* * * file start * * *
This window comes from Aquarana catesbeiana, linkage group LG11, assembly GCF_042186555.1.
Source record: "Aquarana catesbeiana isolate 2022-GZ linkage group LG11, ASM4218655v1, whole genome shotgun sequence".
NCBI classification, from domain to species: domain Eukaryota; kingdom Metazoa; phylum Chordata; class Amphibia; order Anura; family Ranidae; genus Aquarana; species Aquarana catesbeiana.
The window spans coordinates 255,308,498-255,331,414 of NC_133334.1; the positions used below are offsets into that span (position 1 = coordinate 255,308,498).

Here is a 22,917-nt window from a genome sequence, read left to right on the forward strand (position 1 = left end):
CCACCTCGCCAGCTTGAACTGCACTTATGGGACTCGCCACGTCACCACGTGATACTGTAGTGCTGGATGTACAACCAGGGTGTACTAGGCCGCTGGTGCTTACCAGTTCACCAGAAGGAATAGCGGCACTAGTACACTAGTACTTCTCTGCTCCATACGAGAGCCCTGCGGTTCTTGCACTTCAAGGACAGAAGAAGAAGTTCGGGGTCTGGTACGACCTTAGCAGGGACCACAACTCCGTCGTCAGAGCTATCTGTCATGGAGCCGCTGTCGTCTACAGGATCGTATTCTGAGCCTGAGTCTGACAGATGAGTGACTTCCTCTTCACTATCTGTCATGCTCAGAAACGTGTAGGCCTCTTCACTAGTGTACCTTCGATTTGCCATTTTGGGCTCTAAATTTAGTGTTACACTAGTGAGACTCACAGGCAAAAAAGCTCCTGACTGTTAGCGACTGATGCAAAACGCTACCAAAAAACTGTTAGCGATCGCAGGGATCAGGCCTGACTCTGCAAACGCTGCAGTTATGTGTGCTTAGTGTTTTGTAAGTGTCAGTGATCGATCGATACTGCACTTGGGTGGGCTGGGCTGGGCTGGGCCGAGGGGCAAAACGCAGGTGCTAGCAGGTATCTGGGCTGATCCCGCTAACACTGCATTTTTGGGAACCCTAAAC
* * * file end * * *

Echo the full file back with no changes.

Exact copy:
This window comes from Aquarana catesbeiana, linkage group LG11, assembly GCF_042186555.1.
Source record: "Aquarana catesbeiana isolate 2022-GZ linkage group LG11, ASM4218655v1, whole genome shotgun sequence".
NCBI classification, from domain to species: domain Eukaryota; kingdom Metazoa; phylum Chordata; class Amphibia; order Anura; family Ranidae; genus Aquarana; species Aquarana catesbeiana.
The window spans coordinates 255,308,498-255,331,414 of NC_133334.1; the positions used below are offsets into that span (position 1 = coordinate 255,308,498).

Here is a 22,917-nt window from a genome sequence, read left to right on the forward strand (position 1 = left end):
CCACCTCGCCAGCTTGAACTGCACTTATGGGACTCGCCACGTCACCACGTGATACTGTAGTGCTGGATGTACAACCAGGGTGTACTAGGCCGCTGGTGCTTACCAGTTCACCAGAAGGAATAGCGGCACTAGTACACTAGTACTTCTCTGCTCCATACGAGAGCCCTGCGGTTCTTGCACTTCAAGGACAGAAGAAGAAGTTCGGGGTCTGGTACGACCTTAGCAGGGACCACAACTCCGTCGTCAGAGCTATCTGTCATGGAGCCGCTGTCGTCTACAGGATCGTATTCTGAGCCTGAGTCTGACAGATGAGTGACTTCCTCTTCACTATCTGTCATGCTCAGAAACGTGTAGGCCTCTTCACTAGTGTACCTTCGATTTGCCATTTTGGGCTCTAAATTTAGTGTTACACTAGTGAGACTCACAGGCAAAAAAGCTCCTGACTGTTAGCGACTGATGCAAAACGCTACCAAAAAACTGTTAGCGATCGCAGGGATCAGGCCTGACTCTGCAAACGCTGCAGTTATGTGTGCTTAGTGTTTTGTAAGTGTCAGTGATCGATCGATACTGCACTTGGGTGGGCTGGGCTGGGCTGGGCCGAGGGGCAAAACGCAGGTGCTAGCAGGTATCTGGGCTGATCCCGCTAACACTGCATTTTTGGGAACCCTAAAC